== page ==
Dragonball is bonkers. Anyone that’s come anywhere near the franchise over the last twenty years can tell you that. But while the videogame adaptations have often caught the mental flavour of the TV series they’ve often struggled to tie it to meaningful gameplay. As it stands Dragonball Xenoverse 2 is perhaps the best attempt to fuse the two – at least while Dragonball FighterZ is still under wraps – and after a successful launch on PC, PS4 and Xbox One last year, Bandai Namco have seen fit to port the game to the Nintendo Switch.
It’s clear that nobody except Nintendo expected the Switch to be the success that it is, and perhaps that explains the increasingly late number of ports we’re starting to see arrive for the system. Bandai Namco’s second take on the timey-wimey Dragonball Xenoverse may not have seemed like an immediate choice, originally arriving nearly a year ago, but then the huge license, and the scalability of its engine have made for yet another Switch success story.
I enjoyed the game last year when I reviewed it on PS4, and besides from some annoyingly twee music I have great memories of it. Dragonball Xenoverse 2’s primary pull was probably its vibrant, anime-esque visuals, and the good news is that they’ve scaled exceptionally well to the Switch. Perhaps it’s the broad strokes of its colourful palette, or the thick detail lines, that seem easier to handle, but the opening area of Conton City immediately sets a good precendent in terms of performance. While my memory is a little hazy, it doesn’t seem quite as smooth as the PS4 rendition, but is more than acceptable, at least when docked.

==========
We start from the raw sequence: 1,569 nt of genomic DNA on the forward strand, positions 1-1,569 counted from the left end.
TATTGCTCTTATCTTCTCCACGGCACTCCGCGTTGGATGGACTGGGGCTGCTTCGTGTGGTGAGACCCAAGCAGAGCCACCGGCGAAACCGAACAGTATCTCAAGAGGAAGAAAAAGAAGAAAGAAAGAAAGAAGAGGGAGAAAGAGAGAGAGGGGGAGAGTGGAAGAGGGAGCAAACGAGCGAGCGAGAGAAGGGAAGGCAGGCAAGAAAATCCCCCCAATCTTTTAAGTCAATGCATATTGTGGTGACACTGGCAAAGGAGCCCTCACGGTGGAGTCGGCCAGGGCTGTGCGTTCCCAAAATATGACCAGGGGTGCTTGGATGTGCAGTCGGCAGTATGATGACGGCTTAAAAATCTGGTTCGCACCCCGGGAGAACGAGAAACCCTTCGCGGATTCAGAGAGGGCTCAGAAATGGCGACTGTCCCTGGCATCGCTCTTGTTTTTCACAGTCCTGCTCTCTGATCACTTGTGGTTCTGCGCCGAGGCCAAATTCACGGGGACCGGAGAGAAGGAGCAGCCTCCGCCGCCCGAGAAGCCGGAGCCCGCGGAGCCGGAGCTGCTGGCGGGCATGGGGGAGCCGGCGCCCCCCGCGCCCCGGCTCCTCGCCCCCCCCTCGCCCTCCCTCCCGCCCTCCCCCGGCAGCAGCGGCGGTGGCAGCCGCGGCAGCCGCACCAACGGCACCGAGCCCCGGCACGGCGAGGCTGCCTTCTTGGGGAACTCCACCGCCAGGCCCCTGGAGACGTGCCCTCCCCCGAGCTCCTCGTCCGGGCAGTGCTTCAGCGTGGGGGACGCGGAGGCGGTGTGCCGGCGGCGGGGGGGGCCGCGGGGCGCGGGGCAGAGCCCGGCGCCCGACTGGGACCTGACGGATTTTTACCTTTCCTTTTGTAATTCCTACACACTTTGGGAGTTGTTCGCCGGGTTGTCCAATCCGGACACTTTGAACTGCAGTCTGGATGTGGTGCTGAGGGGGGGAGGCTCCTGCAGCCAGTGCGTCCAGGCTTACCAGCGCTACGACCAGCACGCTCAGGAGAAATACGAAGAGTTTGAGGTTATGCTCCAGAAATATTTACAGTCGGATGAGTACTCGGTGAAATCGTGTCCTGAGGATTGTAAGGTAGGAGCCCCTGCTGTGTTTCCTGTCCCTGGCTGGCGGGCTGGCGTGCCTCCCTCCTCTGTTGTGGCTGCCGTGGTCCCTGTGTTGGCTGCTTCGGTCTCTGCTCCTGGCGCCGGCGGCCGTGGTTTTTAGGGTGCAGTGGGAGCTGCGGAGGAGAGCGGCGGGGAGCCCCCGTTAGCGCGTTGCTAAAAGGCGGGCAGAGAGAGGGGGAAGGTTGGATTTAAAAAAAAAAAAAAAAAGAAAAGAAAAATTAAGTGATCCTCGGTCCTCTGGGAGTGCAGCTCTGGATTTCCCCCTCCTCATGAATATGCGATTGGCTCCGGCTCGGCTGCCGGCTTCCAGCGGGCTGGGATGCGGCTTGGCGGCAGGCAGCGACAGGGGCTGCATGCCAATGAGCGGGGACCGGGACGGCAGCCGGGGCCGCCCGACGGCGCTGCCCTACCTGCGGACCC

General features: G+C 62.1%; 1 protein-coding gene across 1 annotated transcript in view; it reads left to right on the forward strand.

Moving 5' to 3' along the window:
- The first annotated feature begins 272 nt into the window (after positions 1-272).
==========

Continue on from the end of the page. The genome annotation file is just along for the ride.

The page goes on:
Unsurprisingly there’s a clear drop in resolution when playing the game in handheld mode, and the frame rate in Conton City also becomes more liable to take a hit. When you’re off in missions though, flying around and doling out some Saiyan-related punishment, the console handles the action admirably, sitting at a steady 30fps while retaining all of the game’s frantic fun. This is a fully portable Xenoverse 2, it looks great, and it works.
Bringing the game to Switch it’s clear that Dimps didn’t just want to do a basic port either, and one of the key things they brought in was the ability to perform attacks with Joy-con powered motion controls. They even work pretty well, though it’s a hybrid system where you’re limited to firing off your specials with specific motions, rather than being able to control the whole thing with them. Besides that you can also use the separate Joy-con for some local multiplayer, and as with so many Switch ports this is a killer function that sets Nintendo’s machine apart from pretty much anything else.
Bandai Namco have also seen fit to sweeten the deal for both new players and those making the jump from PC, PS4 or Xbox One, offering free DLC that allows you to play through the story of the original Xenoverse. It’s nice to see publishers giving at least a little back, though this is a launch deal so expect to shell something out if you pick it up further down the line.
There have obviously been a few other concessions to the less powerful hardware, and besides the changes to resolution and frame rate another is an increase in loading screens, and loading times. They’ll pop up a little more often, but luckily unlike some other Switch versions like Lego City Undercover none of them have become distractingly or disruptively long.
That all said, Dragonball Xenoverse 2 on Switch is easy to recommend, whether for fans of the Dragonball Z show, or for those looking for frantic fighting game. Fans of the original console release might even be tempted by the ability to take the game on the go, and jump into some multiplayer wherever you are, but however you look at it this is yet another great addition to the Switch’s steadily growing library.